Beef Grains Soup Starch Vegetables

Beef Barley Stew

Nothing fancy here, just an old-fashioned beef stew with barley instead of potatoes. As you know, I try to call anything in a bowl that might be mistaken for soup, stew, to make an end run around my husband and his aversion to soup. I gave him both a spoon and fork, and he used the spoon, though. I asked him afterwards if he thought it was soup or stew and he said “stew,” so it was a win. He said it was too thick for soup, which is always “watery”—clearly, he’s not a soup connoisseur.

I could only find quick cooking barley 😦 but it still did its thickening routine, just not by soaking up so much of the liquid or having to cook so long. For vegetables, I stuck to the traditional onion,  green beans, and carrots—there’s a tasty reason those are traditional. I used a beurre manié at the end to slightly thicken the gravy.

Beef Barley Stew

  • Servings: at least 4
  • Difficulty: easy
  • Print

2-2 1/2 lb chuck roast, trimmed and cubed

olive oil or other fat for browning

1 large onion, diced

1 large garlic clove, grated or minced

2 cups sliced carrots

2 cups green bean, cut in 1/2″ pieces

5 cups beef stock

1 tablespoon tomato paste

salt & pepper to taste ( is your beef stock salty?)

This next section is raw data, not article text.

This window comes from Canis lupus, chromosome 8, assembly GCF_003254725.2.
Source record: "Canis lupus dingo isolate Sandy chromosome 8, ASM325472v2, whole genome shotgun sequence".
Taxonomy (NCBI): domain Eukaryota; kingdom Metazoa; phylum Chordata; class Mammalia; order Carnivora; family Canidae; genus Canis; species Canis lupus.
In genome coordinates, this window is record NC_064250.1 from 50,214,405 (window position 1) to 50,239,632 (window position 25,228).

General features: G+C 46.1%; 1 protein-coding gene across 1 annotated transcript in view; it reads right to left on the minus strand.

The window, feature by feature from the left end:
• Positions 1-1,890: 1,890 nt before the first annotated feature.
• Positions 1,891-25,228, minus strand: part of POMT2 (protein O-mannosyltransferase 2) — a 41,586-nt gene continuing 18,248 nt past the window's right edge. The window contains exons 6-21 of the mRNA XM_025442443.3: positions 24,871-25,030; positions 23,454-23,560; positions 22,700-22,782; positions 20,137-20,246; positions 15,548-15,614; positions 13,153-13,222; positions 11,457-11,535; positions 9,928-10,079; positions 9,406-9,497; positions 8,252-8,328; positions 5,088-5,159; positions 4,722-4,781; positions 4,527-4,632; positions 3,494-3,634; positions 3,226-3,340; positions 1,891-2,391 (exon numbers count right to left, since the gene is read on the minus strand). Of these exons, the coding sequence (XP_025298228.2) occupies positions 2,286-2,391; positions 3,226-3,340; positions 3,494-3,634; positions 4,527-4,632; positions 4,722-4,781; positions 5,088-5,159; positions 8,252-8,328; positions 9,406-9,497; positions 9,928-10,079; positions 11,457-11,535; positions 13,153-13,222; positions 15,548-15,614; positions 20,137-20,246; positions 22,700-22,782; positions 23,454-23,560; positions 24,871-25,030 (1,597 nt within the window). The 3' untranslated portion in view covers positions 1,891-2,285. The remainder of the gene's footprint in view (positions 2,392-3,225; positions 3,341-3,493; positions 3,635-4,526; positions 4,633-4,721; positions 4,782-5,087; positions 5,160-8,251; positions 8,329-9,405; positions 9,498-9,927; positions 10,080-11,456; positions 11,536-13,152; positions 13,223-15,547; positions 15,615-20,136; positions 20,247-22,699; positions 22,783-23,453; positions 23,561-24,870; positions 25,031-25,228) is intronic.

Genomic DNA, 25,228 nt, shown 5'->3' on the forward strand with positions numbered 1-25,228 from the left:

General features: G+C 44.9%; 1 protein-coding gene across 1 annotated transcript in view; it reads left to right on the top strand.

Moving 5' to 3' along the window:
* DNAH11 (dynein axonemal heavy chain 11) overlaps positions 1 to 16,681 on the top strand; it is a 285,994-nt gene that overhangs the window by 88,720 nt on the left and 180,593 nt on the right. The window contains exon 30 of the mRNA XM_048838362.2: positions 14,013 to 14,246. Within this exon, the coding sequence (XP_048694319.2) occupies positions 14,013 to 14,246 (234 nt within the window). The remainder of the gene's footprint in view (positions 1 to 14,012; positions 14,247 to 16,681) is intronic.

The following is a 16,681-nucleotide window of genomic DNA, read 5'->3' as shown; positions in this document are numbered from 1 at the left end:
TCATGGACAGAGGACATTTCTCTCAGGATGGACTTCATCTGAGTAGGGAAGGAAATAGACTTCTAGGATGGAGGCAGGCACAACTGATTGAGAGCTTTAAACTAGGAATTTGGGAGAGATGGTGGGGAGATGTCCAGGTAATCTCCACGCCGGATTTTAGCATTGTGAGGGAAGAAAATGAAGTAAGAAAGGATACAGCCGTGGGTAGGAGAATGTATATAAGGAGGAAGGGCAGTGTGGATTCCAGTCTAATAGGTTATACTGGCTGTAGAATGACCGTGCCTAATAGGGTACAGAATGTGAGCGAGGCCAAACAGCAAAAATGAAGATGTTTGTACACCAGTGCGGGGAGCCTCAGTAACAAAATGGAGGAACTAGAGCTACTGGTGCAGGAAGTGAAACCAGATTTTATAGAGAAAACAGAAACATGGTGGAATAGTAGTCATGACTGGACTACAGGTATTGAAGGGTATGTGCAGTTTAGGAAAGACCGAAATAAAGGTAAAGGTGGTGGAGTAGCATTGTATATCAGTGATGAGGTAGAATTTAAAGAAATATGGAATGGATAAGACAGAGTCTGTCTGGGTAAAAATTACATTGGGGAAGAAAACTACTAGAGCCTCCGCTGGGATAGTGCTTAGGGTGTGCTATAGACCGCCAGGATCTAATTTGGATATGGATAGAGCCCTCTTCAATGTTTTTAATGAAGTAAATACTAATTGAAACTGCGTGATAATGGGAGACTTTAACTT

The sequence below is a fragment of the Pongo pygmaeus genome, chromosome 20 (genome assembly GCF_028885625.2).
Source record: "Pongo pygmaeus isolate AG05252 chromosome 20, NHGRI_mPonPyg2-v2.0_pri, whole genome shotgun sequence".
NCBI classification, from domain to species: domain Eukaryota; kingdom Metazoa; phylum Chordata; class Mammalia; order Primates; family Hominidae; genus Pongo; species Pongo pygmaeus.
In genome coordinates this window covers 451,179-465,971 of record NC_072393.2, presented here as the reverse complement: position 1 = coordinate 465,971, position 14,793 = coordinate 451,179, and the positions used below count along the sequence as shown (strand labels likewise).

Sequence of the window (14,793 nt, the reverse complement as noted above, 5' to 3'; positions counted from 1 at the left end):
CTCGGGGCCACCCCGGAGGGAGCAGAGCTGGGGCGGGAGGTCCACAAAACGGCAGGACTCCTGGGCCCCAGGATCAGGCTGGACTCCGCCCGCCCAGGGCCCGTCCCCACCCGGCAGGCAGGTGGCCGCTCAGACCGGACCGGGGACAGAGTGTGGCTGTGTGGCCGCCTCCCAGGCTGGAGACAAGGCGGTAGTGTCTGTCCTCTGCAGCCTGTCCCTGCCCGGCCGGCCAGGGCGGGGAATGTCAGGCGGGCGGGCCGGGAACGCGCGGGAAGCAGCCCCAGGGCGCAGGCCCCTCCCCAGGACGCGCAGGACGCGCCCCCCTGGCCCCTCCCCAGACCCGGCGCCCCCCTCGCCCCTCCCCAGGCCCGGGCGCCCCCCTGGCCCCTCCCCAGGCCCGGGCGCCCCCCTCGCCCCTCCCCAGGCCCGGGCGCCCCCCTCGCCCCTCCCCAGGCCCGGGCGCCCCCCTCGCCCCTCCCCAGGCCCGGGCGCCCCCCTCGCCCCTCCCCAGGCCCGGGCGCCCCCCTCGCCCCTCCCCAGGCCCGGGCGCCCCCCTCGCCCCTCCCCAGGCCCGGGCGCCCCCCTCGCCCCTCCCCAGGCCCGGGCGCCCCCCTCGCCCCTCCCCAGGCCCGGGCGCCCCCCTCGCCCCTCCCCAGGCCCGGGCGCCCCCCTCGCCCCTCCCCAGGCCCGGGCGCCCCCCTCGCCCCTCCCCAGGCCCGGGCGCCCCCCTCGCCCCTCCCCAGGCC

1 cup quick-cooking barley (adjust times and liquid if using regular barley)

beurre manié, made from 4 tablespoons each flour and butter (see below)

  1. Choose a chuck roast with good marbling. Trim off most of the fat, especially the hard fat, and cut the meat into chunks—large if you want to eat it like a stew; bite-sized if you want to eat it more like a soup. I cut mine on the smaller size.
  2. In a heavy 6 qt. stockpot, brown the beef in about 3-4 tablespoons olive oil over medium high heat until browned all over. Season as you cook, but consider how salty your beef stock might be.
  3. Add the onions and garlic and continue cooking until the onions are translucent, but not browned.
  4. Add the carrots and green beans, the beef stock and tomato paste. Bring to a boil, cover, and simmer for 1 hour.
  5. Stir in the barley, cover, and continue to simmer for about 10 minutes or until the barley has swelled up and become tender. 1 cup of quick-cooking barley, requires 2 cups of liquid, so I included that in my calculations when determining the amount of beef stock to use.
  6. Stir in the beurre manié until incorporated, continuing to simmer for a few minutes, to cook out the rawness of the flour.

Beurre Manié

In a small bowl, work equal amounts of all-purpose flour and soft butter together until they form a paste with no discernible lumps of flour. I use the tines of a fork for this, but you could use the back of a spoon or even your fingers. Just keep working it until it comes together. Then you can just gather it up with a large spoon and stir it into your hot, simmering or boiling sauce.

Beurre manié is one of those thickening miracles that comes in handy at the last minute. Sometimes, I make a beurre manié with masa harina corn flour and butter to thicken chili at the end. Not only does it thicken, but it adds a nice corn flavor.

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